Chevron, ConocoPhillips, ExxonMobil and Shell plan to build and deploy a rapid response system that will be available to capture and contain oil in the event of a potential future underwater well blowout in the deepwater Gulf of Mexico. The companies have committed $1 billion to fund the initial costs of the system.
Additional operational and maintenance costs for the subsea and modular processing equipment, contracts with existing operating vessels in the Gulf of Mexico and any potential new vessels that may be constructed will increase this cost commitment.
The new system will be flexible, adaptable and able to begin mobilization within 24 hours and can be used on a wide range of well designs and equipment, oil and natural gas flow rates and weather conditions. The new system will be engineered to be used in deepwater depths up to 10,000 feet and have initial capacity to contain 100,000 barrels per day with potential for expansion.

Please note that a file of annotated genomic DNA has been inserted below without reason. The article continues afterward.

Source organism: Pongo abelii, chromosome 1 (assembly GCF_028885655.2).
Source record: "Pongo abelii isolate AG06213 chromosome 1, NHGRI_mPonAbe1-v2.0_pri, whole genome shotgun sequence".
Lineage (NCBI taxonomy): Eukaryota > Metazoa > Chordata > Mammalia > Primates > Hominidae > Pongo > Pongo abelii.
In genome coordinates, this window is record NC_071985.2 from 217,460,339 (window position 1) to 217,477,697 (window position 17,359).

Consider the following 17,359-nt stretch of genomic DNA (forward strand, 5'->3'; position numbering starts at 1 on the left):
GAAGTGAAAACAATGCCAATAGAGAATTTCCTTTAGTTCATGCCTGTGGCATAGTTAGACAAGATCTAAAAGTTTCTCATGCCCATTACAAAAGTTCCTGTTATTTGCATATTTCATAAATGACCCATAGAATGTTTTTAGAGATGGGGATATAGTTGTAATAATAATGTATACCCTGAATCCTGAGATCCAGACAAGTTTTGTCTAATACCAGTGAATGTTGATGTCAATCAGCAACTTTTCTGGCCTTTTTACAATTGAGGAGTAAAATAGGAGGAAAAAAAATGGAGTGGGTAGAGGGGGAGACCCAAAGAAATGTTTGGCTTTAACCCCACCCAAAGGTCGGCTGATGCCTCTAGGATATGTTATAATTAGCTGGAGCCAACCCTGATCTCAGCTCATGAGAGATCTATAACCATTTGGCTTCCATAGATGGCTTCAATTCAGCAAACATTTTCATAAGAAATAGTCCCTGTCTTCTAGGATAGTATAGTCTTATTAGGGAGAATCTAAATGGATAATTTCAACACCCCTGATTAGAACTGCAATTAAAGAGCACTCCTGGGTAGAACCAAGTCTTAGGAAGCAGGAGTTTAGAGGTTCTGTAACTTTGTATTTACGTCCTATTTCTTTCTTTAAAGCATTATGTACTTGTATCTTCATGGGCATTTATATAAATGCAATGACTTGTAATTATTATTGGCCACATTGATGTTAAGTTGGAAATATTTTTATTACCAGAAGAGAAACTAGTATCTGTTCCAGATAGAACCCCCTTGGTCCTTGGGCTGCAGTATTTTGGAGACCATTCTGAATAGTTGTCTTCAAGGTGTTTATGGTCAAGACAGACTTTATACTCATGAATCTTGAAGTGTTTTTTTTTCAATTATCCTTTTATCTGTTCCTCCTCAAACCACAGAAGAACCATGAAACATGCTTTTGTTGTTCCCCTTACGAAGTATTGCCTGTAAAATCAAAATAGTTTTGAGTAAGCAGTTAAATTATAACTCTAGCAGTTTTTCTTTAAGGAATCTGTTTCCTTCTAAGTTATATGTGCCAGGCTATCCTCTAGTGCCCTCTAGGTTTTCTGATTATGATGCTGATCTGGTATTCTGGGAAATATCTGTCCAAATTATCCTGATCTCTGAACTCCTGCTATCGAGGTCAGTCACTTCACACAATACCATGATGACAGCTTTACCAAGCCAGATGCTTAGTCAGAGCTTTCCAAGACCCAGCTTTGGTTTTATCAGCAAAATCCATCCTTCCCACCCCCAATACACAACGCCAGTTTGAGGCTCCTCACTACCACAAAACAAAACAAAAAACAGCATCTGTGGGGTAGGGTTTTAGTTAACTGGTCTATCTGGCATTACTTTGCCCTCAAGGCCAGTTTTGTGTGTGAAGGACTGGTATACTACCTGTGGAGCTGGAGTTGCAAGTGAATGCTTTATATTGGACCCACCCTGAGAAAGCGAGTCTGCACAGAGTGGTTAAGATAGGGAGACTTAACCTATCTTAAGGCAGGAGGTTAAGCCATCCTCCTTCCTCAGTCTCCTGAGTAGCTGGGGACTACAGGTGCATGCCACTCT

This system offers key advantages to the current response equipment in that it will be pre-engineered, constructed, tested and ready for rapid deployment in the deepwater Gulf of Mexico. It is being developed by a team of marine, subsea and construction engineers from the four companies.
The system will include specially designed subsea containment equipment connected by manifolds, jumpers and risers to capture vessels that will store and offload the oil. Dedicated crews will ensure regular maintenance, inspection and readiness of the facilities and subsea equipment.
The four companies will form a non-profit organization, the Marine Well Containment Company, to operate and maintain this system. Other companies will be invited and encouraged to participate in this organization.
The sponsor companies will proceed immediately with the engineering, procurement and construction of equipment and vessels for the system. ExxonMobil will lead this effort on behalf of the four sponsor companies.